A Success Building BLOG (part VI.d)

A Success Building BLOG (part VI.d)

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BLOG postings: (link to Achieving Success BLOG for all posts and PDF downloads)

Discipline to Success:

The Components of Well-Roundness

So they committed themselves to the will of God and resolved to proceed.
William Bradford of Plymouth Plantation, 1620.

continuation from BLOG post: part VI.c

Our character has five distinct character attributes or disciplines: physical, physical temperance, education, social and spiritual. These attributes make up our individual personality.

Last week:

We talk about the amount of energy required to make a character change.  Our illustration of this concept used the goal to increase our physical strength.  We measured the amount of energy – both internal and external.

We can see from the scale (this is for illustration only) that Susan will expend more internal energy than external energy. Most of the forces necessary to complete this goal are internal — it’s dependent on Susan’s willpower to jog each morning at the designated time. By totaling the two energies, Susan will expend a low to moderate amount of total energy to achieve her physical development goal.

axis-pysical-energy.gif

This week, continue discussion:

Now let’s compare this example with a different character development goal. This time, Susan wants to improve her social skills and develop more of a leading role around associates. She will therefore develop her social character by being more friendly around people and gaining their trust. Let’s approximate the amount of energy she will need to accomplish this goal.

Internal Energy Forces:
Factors you control — the how, when, and where.

1) Susan will need to say hello to everyone she meets. She will need to introduce herself to strangers and take a personal interest in them.

2) Susan will need to smile more. She must learn to laugh at her mistakes and maintain, as possible, a sense of humor.

3) Susan will need to schedule social events and invite her friends and co-workers into her life.

External Energy Forces:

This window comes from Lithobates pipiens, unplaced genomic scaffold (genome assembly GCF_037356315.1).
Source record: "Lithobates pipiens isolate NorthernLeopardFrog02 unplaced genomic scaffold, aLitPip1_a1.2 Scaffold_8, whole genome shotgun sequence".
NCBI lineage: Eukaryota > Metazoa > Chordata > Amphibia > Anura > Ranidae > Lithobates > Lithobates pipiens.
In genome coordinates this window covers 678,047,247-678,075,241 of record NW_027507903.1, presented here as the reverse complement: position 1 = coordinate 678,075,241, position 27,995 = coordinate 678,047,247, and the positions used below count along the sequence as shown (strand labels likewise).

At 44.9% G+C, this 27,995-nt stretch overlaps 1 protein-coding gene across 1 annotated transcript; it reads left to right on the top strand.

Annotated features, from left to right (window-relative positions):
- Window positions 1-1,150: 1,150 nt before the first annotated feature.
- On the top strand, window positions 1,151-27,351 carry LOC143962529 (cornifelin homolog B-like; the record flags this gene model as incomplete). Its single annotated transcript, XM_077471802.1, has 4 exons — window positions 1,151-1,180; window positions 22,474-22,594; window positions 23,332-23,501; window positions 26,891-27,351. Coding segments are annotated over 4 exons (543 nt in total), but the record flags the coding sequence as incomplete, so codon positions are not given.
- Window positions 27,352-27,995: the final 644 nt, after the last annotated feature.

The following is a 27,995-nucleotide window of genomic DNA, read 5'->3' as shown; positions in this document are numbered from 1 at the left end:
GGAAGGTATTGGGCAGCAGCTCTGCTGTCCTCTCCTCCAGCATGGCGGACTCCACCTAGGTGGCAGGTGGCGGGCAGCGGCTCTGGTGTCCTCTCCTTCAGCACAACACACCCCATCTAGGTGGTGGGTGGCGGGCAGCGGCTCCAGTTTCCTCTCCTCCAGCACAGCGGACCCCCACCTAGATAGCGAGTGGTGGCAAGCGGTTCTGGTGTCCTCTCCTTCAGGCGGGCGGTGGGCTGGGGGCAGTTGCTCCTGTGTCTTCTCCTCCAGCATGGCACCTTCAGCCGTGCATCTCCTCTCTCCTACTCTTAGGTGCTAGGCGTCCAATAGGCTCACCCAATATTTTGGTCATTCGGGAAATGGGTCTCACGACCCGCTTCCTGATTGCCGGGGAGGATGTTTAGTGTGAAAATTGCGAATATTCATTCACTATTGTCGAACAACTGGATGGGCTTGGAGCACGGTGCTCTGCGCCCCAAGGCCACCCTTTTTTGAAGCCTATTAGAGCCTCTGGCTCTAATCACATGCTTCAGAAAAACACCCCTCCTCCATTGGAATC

Factors controlled by other people or outside influences.

1) Susan must work to make people feel comfortable. She must read their actions and change her tactics quickly if necessary when they feel uncomfortable by her approaches.

2) Susan must work to build the social trust that invites others into her life.

3) Susan convince people to respect her.

Let’s now approximate the internal and external energy required to develop Susan’s social attribute goal and plot the amount on the model below:

Internal Energy —
  Saying Hello: Little to Moderate Energy Required
  Smile: Little to Moderate Energy Required
  Learn to Laugh: Moderate to High Amount of Energy Required
  Organizing Social Events: Moderate Amount of Energy Required

External Energy —
  Making People Feel Comfortable: High Amount of Energy Required
  Building Trust: High Amount of Energy Required
  Increasing Respect Among Peers: High Amount of Energy Required

Total Required Energy: High Amount of Total Energy.
 (internal and external)

You can see using the model that the total energy to change your social character is greater than changing your physical character. It doesn’t matter how other people respond when you change your physical character. You can jog, exercise, lose weight or do whatever to change your physical goals without impacting anyone. On the other hand, to change your social character, you will impact and involve many people and expend more external energy to change. That is why changing your social character will — in most cases — require more total energy than changing your physical character.

axis-social-energy.gif

Next time, we will plot motivational gain – the force that keeps us going.

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